Scheduler/resource manager Introduction
A high performance computing (HPC) cluster is comprised of many compute nodes, with multiple users submitting multiple (often very large) jobs. The cluster must have a mechanism for distributing jobs across the nodes in a way that tries to satisfy many constraints - this is the responsibility of a program called a scheduler.
The scheduler has a complicated task: the various jobs can have varying requirements (e.g., CPU cores, GPU, memory, parallel execution), as well as differing priorities.
Since it is often necessary to enable large parallel jobs to run, the scheduler needs to be able to reserve nodes for such jobs - e.g., if a user submits a job requiring 100 nodes, and only 90 nodes are currently free, the scheduler might need to keep other jobs off the 90 free nodes in order that the 100 node job might eventually run.
The scheduler must also account for nodes which are down, or have insufficient resources for a particular job, etc. As such, a resource manager is also needed (which can either be integrated with the scheduler or run as a separate program).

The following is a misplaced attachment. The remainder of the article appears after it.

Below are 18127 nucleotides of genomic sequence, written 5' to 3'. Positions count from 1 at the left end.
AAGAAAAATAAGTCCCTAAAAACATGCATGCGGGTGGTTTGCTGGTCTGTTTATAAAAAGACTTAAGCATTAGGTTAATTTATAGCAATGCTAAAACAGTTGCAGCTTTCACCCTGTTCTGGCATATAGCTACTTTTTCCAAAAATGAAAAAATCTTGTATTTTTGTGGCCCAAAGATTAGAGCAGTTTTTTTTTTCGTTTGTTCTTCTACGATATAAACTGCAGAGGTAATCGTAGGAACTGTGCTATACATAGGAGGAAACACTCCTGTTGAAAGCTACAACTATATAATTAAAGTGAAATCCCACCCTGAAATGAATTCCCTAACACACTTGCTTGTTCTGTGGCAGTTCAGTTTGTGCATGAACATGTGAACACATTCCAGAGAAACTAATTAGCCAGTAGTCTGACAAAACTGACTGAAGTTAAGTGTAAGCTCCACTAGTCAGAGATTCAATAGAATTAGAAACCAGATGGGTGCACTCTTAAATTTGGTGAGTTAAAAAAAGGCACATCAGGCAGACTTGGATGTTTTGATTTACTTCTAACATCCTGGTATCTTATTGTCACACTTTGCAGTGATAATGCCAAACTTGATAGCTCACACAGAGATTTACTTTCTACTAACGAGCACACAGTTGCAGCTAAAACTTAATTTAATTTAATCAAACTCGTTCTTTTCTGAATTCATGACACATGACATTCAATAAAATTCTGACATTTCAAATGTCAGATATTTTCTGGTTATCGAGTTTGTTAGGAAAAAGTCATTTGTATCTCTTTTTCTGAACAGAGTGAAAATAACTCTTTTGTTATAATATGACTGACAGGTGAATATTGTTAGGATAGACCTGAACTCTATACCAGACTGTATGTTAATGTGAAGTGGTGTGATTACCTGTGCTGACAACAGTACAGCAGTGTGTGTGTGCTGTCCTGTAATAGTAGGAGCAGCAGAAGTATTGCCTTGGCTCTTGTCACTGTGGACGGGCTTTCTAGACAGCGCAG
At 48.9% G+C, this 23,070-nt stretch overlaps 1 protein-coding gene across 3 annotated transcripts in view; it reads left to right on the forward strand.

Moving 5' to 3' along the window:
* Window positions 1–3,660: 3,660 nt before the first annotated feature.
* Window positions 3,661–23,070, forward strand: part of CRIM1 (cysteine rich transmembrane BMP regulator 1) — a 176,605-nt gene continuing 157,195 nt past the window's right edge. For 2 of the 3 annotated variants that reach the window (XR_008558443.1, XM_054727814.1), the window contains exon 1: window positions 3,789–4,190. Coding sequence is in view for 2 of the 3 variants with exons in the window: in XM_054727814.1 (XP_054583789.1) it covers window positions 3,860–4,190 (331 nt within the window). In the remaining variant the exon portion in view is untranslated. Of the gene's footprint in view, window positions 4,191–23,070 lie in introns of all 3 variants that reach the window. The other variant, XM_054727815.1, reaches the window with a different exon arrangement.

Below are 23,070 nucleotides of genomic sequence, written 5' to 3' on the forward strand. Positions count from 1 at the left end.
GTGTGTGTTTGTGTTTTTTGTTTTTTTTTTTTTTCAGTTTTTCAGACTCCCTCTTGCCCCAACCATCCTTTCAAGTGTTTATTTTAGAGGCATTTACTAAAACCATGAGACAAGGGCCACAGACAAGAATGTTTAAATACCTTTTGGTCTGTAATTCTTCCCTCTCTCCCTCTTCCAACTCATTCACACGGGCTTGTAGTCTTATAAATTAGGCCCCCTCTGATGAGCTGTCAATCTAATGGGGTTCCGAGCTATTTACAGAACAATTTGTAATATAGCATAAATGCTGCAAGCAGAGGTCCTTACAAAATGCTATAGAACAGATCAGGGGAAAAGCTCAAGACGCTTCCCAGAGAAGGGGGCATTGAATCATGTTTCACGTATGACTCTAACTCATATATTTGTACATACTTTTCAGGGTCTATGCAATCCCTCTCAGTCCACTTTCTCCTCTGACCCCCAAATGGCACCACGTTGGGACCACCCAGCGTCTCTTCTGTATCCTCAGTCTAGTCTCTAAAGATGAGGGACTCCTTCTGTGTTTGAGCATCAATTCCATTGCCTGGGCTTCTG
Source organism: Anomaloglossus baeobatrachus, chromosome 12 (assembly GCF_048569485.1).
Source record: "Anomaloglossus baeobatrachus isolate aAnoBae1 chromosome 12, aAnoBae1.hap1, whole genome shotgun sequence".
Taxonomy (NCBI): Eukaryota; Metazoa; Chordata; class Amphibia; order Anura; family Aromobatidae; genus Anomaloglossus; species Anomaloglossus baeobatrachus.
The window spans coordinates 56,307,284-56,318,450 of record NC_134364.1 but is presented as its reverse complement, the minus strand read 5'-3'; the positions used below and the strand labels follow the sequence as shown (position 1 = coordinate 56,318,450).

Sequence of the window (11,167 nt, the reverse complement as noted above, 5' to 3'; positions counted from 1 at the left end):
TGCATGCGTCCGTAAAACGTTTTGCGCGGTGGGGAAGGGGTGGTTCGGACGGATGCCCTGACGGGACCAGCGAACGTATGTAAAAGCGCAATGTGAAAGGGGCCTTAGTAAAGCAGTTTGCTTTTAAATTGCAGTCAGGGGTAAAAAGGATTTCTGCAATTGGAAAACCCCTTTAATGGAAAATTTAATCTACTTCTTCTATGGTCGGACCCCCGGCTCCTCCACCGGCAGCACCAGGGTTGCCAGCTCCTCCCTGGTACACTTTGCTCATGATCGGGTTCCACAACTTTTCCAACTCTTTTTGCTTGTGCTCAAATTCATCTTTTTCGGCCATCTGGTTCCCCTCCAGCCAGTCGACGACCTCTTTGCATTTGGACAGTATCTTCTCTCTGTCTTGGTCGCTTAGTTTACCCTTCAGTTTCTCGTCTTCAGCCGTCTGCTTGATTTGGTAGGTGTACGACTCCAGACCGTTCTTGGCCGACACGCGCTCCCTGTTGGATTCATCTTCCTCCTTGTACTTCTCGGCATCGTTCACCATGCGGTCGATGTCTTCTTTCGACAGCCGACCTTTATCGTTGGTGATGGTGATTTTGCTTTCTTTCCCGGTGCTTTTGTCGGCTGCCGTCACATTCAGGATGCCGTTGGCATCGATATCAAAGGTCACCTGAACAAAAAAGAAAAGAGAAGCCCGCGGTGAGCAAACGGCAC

The scheduler will also need to interface with an accounting system (which also can be integrated into the scheduler) to handle the charging of allocations for time used on the cluster.
Users interact with the scheduler and/or resource manager whenever you submit a job, or query on the status of your jobs or the cluster as a whole, or manage your jobs.
The SLURM workload manager incorporates scheduler, resource manager, and accounting into a single program.